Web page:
Regional ranking: Change of the guard in Scotland

Glasgow University has overtaken Edinburgh for the second spot north of the border
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The Independent Online

This year's set of regional league tables reveals a host of surprises, with some universities celebrating unlikely victories over their local rivals and others left ruing their fall down the rankings.

The most notable changing of the guard occurred in Scotland. Although St Andrews remains the country's best university – still comfortably inside the top 10 in the UK – the University of Glasgow has shot up the national rankings from 30th to 16th, pipping Edinburgh to second place in Scotland. The picturesque capital has always attracted students from across the UK, and has traditionally been regarded among Scots as the best place to study outside St Andrews – but Glasgow can now lay claim to this title.

Its success can be attributed to higher levels of student satisfaction and more investment in student and staff facilities over the past few years, which has included improved teaching space for postgraduates and new medical centres for research into leukaemia and cognitive neuroscience.

Edinburgh will also be anxiously looking over its shoulder at the University of Strathclyde, which rose 10 places up the national league table thanks to increased spending on academic services – the main library is being digitalised – and the positive destinations of its graduates.

Things aren't looking quite so rosy for Glasgow Caledonian University, which fell in as many as five of the nine measures. While this slide was probably exaggerated by the institution's lack of spending on student and staff facilities over the past few years, Caledonian's bigwigs may want to look at its performance in some of the other indicators, too.

In the East Midlands, the University of Leicester will be celebrating victory over local rivals Loughborough, after rising eight places to 12th in the national table. Both institutions enjoy excellent levels of student satisfaction, but Leicester's sparkling new library – which is very popular with students and has some of the best student loos in the country – seems to have made all the difference, boosting its academic services spending to £911 per student. The high number of Leicester students gaining a good honours degree also did the institution's cause no harm.

Lancaster University is still the best place to study in the North-west, and fared well this year, rising nine places to break into the top 10 nationally. Its nearest rival, Manchester, lies a full 17 places behind. Elsewhere in the region, Central Lancashire has overtaken Salford: a rare example of a "new university" (one established since 1992) rising above an older institution.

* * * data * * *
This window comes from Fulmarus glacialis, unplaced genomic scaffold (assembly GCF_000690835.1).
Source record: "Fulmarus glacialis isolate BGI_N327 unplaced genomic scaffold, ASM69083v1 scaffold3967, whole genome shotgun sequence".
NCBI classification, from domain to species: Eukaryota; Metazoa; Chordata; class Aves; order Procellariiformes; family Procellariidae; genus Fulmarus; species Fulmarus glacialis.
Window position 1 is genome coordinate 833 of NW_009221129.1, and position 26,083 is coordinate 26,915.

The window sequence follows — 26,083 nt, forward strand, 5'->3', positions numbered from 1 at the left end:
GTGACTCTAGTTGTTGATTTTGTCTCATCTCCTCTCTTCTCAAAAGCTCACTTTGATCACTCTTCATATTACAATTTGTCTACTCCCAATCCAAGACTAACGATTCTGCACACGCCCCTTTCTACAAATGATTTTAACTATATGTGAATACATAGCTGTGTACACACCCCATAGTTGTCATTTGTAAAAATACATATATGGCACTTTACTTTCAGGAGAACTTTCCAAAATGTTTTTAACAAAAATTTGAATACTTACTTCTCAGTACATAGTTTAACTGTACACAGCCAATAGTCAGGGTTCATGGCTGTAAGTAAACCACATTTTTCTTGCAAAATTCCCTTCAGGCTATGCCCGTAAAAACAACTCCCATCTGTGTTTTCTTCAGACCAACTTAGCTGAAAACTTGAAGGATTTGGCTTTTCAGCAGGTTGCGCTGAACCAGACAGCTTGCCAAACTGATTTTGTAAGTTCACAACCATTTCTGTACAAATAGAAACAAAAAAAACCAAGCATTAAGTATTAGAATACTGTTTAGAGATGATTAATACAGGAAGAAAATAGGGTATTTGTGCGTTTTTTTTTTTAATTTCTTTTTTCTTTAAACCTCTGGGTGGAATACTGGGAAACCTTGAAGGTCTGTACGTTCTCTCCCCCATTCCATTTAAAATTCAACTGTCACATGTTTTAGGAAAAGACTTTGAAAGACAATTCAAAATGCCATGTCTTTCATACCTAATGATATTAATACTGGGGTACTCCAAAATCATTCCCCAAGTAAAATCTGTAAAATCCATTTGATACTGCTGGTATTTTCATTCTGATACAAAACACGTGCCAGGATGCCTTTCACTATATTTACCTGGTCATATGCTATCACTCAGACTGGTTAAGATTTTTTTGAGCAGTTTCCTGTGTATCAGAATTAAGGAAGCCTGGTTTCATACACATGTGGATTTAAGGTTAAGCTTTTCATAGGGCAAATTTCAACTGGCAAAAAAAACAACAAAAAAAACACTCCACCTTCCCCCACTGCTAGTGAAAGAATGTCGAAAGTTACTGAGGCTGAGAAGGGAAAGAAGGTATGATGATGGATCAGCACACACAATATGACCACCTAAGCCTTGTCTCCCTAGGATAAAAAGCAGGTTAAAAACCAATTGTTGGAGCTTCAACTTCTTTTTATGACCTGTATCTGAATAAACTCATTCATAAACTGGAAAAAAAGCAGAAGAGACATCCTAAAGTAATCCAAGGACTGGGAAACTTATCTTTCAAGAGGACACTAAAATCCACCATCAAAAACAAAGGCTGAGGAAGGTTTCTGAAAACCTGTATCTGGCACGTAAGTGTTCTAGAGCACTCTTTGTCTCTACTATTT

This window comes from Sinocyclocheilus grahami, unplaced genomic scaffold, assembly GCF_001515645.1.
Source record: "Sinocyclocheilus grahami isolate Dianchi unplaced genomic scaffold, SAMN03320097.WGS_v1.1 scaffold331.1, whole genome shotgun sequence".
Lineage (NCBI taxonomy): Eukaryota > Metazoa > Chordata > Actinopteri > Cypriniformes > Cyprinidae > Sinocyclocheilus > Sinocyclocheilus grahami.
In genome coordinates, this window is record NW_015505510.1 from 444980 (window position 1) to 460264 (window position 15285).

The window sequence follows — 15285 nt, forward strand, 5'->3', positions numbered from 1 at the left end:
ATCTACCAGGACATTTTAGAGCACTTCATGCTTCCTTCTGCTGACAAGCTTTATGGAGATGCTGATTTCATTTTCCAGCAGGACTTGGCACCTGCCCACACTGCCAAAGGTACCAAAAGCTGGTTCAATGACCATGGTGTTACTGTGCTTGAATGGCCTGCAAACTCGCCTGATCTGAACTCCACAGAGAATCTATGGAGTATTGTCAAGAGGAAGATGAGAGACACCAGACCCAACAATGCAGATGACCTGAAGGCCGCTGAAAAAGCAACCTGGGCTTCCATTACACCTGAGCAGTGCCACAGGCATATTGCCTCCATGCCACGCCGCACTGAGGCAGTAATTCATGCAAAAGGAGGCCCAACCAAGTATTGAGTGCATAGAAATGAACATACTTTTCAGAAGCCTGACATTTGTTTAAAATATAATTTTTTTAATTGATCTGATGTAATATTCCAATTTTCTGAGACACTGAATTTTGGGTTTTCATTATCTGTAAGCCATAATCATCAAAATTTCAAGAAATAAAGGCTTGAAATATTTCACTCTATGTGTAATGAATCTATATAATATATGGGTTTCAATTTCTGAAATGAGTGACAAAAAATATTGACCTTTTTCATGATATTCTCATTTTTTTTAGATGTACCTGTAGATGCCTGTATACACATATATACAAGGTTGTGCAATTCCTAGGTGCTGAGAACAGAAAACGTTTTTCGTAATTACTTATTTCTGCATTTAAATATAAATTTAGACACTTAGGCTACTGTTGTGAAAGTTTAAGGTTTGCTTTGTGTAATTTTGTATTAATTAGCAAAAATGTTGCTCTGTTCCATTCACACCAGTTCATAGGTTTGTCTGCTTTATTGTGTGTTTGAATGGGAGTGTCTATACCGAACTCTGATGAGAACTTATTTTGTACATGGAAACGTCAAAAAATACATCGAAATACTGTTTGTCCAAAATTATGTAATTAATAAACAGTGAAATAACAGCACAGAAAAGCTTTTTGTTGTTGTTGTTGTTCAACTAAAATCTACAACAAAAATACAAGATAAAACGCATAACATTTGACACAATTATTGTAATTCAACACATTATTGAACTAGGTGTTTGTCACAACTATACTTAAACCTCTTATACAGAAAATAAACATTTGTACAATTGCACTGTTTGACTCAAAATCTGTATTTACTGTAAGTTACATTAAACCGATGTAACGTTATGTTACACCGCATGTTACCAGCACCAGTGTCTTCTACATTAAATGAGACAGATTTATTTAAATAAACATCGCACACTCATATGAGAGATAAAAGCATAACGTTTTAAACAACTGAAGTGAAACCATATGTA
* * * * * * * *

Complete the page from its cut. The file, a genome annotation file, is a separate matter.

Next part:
In London, the impressive performance of the School of African and Oriental Studies – more often known as SOAS – will not go unnoticed: a leap of 15 places means that it is now among the top 10 universities nationwide, thanks mainly to its superb teaching ratio of just 10 students for every member of staff, coupled with a lot of investment in academic services.

But London's higher education establishments still suffer from poor levels of student satisfaction. Although the London School of Economics fares best, with a score of 3.82 out of five, students seem generally happier studying in smaller towns such as St Andrews, Oxford or Exeter: the capital's high rents and lack of community spirit are common excuses.

Cambridge rules the roost in the East of England, but the University of Essex swapped places with the University of East Anglia (UEA), which fell from 20th last year to 33rd in today's table. Essex students were very satisfied with their experience of the university, while UEA was let down by a higher than average teaching ratio of 18 students for every member of staff.

In the South-east, Oxford remains streets ahead of the University of Southampton, but the University of Reading fell by nine places. Again, a lack of investment in academic services and student facilities looks to be the cause, but the revelation that only 63 per cent of recent Reading graduates had entered higher-level employment or further study didn't help.

Another turnaround occurred in the South-west, where the University of Bath knocked Bristol off top spot. Although both institutions slipped down the national rankings this year, Bristol came off worse due to a lack of investment in new facilities. Lampeter in Wales suffered a similar fate, plummeting to 101st in the main league table after scrimping on spending and having the worst teaching ratio in the country, at 26.3 students for every staff member.

A tense rivalry appears to be developing in the West Midlands, with Aston University losing ground to the University of Birmingham. Although Aston is still second in the region after Warwick, its rival across the city now has higher entry standards and a better student-staff ratio: unless something dramatic happens in the next 12 months, a reversal looks inevitable.

There were few surprises in the North-east and Yorkshire, with Durham and York still the most popular places to study as well as the most academically rigorous. The same goes for Northern Ireland, where Queen's, Belfast remains comfortably ahead of its only rival, Ulster.